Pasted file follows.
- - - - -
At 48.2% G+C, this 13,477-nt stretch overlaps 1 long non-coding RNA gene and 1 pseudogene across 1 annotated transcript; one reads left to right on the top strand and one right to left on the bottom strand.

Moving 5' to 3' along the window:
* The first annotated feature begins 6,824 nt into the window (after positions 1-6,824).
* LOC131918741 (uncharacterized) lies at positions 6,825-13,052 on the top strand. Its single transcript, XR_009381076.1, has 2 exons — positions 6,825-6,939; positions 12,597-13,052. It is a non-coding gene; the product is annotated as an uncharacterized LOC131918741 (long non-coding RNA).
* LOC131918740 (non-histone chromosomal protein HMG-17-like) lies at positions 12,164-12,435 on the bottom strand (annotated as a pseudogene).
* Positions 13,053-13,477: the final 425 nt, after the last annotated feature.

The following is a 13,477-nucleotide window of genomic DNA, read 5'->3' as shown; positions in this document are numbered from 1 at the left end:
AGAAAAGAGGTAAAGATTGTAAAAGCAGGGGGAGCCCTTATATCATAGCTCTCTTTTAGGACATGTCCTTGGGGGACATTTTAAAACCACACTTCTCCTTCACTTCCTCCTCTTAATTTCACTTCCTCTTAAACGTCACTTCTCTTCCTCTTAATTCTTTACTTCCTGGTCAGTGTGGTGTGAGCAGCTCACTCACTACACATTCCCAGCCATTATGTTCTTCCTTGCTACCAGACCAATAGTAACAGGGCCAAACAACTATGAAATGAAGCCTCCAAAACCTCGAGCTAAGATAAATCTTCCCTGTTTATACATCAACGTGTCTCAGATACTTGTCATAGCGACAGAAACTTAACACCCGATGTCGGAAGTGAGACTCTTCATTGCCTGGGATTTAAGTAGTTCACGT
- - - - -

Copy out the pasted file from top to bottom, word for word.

At 48.2% G+C, this 13,477-nt stretch overlaps 1 long non-coding RNA gene and 1 pseudogene across 1 annotated transcript; one reads left to right on the top strand and one right to left on the bottom strand.

Moving 5' to 3' along the window:
* The first annotated feature begins 6,824 nt into the window (after positions 1-6,824).
* LOC131918741 (uncharacterized) lies at positions 6,825-13,052 on the top strand. Its single transcript, XR_009381076.1, has 2 exons — positions 6,825-6,939; positions 12,597-13,052. It is a non-coding gene; the product is annotated as an uncharacterized LOC131918741 (long non-coding RNA).
* LOC131918740 (non-histone chromosomal protein HMG-17-like) lies at positions 12,164-12,435 on the bottom strand (annotated as a pseudogene).
* Positions 13,053-13,477: the final 425 nt, after the last annotated feature.

The following is a 13,477-nucleotide window of genomic DNA, read 5'->3' as shown; positions in this document are numbered from 1 at the left end:
AGAAAAGAGGTAAAGATTGTAAAAGCAGGGGGAGCCCTTATATCATAGCTCTCTTTTAGGACATGTCCTTGGGGGACATTTTAAAACCACACTTCTCCTTCACTTCCTCCTCTTAATTTCACTTCCTCTTAAACGTCACTTCTCTTCCTCTTAATTCTTTACTTCCTGGTCAGTGTGGTGTGAGCAGCTCACTCACTACACATTCCCAGCCATTATGTTCTTCCTTGCTACCAGACCAATAGTAACAGGGCCAAACAACTATGAAATGAAGCCTCCAAAACCTCGAGCTAAGATAAATCTTCCCTGTTTATACATCAACGTGTCTCAGATACTTGTCATAGCGACAGAAACTTAACACCCGATGTCGGAAGTGAGACTCTTCATTGCCTGGGATTTAAGTAGTTCACGT